'Goodnight Mommy' Review: A Deeply Uncomfortable, Deeply Rewarding Experience

Note: While the first page of this review is spoiler-free, the second goes deep into spoiler territory. We ask that you mark spoilers in the comments, but proceed into the comments at your own risk.

To the best of my memory, I've only ever walked out on three movies in my life. Twice, it was at the behest of other people; once, I was simply bored. All three times were years before I began watching movies for work.

I did not walk out on Goodnight Mommy. But I came as close as I ever have in my professional career, which is a testament to how disturbing the film gets. And yet, in the end, I had to admit it more than paid me back for my deep discomfort, which is a testament to how ultimately brilliant it is. 

Written and directed by Severin Fiala and Veronika Franz, Goodnight Mommy plays like a dark fairy tale — think Brothers Grimm, not Disney. Identical twin boys Lukas and Elias (played by real-life identical twins Lukas and Elias Schwarz) live with their single mother in the Austrian countryside, idling away their summer floating on lakes, exploring dark caves, and chasing each other through cornfields when they're not lounging around their well appointed home.

Their idyll is shattered when their mother (Susanne Wuest, who is almost too good — more on that later) returns from an unexplained plastic surgery procedure. The boys are understandably weirded out by her swollen, bandaged visage, but what really terrifies them is the change in her demeanor. Their once-sweet mother has come back sour. She's short on affection and quick to punish, and seems desperately jealous of her sons' closeness.

Goodnight Mommy relies more on uneasiness than gore or thrills. There's a pervasive sense that something isn't right, but little confirmation that anything is truly wrong. The uncertainty that lies in between grows until it becomes sickening. The mother's behavior is unquestionably erratic and cruel, and the house is littered with evidence of some horrific wrong she's tried to hide. But does that make her an impostor, as the boys increasingly suspect? Or is she just a bad mother?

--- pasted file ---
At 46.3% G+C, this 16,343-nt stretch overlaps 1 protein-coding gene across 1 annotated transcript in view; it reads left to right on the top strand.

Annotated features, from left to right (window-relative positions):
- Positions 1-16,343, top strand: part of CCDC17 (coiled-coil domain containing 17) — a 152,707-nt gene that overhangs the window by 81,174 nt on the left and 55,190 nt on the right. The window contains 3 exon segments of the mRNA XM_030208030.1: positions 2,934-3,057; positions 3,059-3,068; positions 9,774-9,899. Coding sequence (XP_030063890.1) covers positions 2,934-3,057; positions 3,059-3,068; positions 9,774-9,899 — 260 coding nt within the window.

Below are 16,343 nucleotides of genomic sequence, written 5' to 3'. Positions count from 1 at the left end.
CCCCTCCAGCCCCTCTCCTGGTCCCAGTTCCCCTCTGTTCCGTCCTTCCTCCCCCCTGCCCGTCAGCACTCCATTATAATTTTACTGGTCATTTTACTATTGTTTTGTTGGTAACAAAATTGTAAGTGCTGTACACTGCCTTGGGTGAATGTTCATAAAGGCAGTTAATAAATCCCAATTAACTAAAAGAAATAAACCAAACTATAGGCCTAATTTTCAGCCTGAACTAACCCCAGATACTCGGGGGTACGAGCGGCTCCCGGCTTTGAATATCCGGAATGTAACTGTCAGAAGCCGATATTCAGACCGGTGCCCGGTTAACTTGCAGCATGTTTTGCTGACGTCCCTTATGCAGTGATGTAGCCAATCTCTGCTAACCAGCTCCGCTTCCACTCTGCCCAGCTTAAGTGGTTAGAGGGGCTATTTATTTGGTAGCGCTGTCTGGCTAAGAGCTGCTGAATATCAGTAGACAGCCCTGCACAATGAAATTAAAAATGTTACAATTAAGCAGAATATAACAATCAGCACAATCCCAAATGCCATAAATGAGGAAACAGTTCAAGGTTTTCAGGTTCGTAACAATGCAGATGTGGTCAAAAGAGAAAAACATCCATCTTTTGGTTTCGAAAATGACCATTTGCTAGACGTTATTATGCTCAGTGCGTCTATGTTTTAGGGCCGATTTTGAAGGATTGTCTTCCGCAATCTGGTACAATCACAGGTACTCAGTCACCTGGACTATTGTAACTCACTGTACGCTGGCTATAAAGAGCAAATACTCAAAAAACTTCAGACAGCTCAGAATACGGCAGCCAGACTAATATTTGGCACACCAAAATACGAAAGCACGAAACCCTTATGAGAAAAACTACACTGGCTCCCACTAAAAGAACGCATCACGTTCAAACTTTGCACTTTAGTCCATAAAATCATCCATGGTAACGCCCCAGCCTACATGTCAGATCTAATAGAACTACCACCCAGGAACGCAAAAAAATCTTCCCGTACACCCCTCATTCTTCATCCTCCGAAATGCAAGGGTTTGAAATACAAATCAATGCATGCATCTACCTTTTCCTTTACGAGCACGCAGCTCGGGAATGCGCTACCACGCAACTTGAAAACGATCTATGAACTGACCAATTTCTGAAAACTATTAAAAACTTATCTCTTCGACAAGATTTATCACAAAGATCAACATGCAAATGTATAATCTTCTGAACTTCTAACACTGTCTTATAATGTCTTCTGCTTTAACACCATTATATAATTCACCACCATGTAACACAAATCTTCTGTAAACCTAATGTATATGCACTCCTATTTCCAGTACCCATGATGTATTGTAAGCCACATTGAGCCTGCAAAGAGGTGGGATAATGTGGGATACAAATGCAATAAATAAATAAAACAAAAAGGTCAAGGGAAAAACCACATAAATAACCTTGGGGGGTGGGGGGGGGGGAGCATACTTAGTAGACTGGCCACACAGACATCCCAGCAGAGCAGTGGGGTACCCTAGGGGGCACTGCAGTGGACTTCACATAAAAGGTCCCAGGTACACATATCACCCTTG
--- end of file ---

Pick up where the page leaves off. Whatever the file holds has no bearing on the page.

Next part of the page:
On the flip side, while it's easy to sympathize with the boys' fear of their dramatically transformed mother, their own reactions don't quite sit right either. At first, we root for them to get to the bottom of the mystery, and to break free of the monster if necessary. But as they go to ever more extreme lengths to defend themselves, we start to wonder if there isn't something a little off about them too.

The talents in front of and behind the camera act in concert to keep us unsettled. Goodnight Mommy is a fairly quiet film, but that just magnifies every loud crunch, scratch, and thump. It's also fairly slow, employing languid takes that don't allow us to look away even when we'd desperately like to. And when there's nothing particularly upsetting happening onscreen, there's always the set to look at. The designers have filled it with innocuous yet unnerving details, like blurry, shadowy portraits and insect-print wallpaper.

These minimalist choices offer a generous showcase for the actors, who make the most of them. Wuest gives a tricky performance that keeps us guessing. Her cold, angry gaze makes her sons, and us, cower, but when she acts warm or vulnerable it's somehow even creepier. Her young co-stars are equally effective, playing the boys as both frightened and frightening. The whole film feels, somehow, both crisp and dreamlike — like a nightmare just before you're jolted awake.

They also make Goodnight Mommy, at times, excruciating to watch. As far as horror movies go, Goodnight Mommy isn't especially violent. But Fiala and Franz, and their actors, purposefully push the audience to their emotional limits. The scene that nearly broke me started out unpleasant, and then kept going and going until I wasn't sure I could bear any more.

The utterly committed performances completely sold the ugliness unfolding onscreen, and the editing and sound design made sure I felt every second of it. Even though I knew intellectually that I was just watching a bunch of actors play pretend on a set, the terror affected me viscerally. (Your mileage may vary here — some other critics I spoke to weren't nearly as freaked out as I was — but I can only speak from my personal experience.)

Goodnight Mommy is, in other words, a huge ask. All films demand something of the audience, in the form of time, money, and/or emotional investment; Goodnight Mommy's first-time feature filmmakers put viewers through hell with the implicit promise that they'll make it all worth it in the end. The biggest surprise, for me, was that they actually make good on that contract. But a tiny part of me still resents that they asked so much of me at all.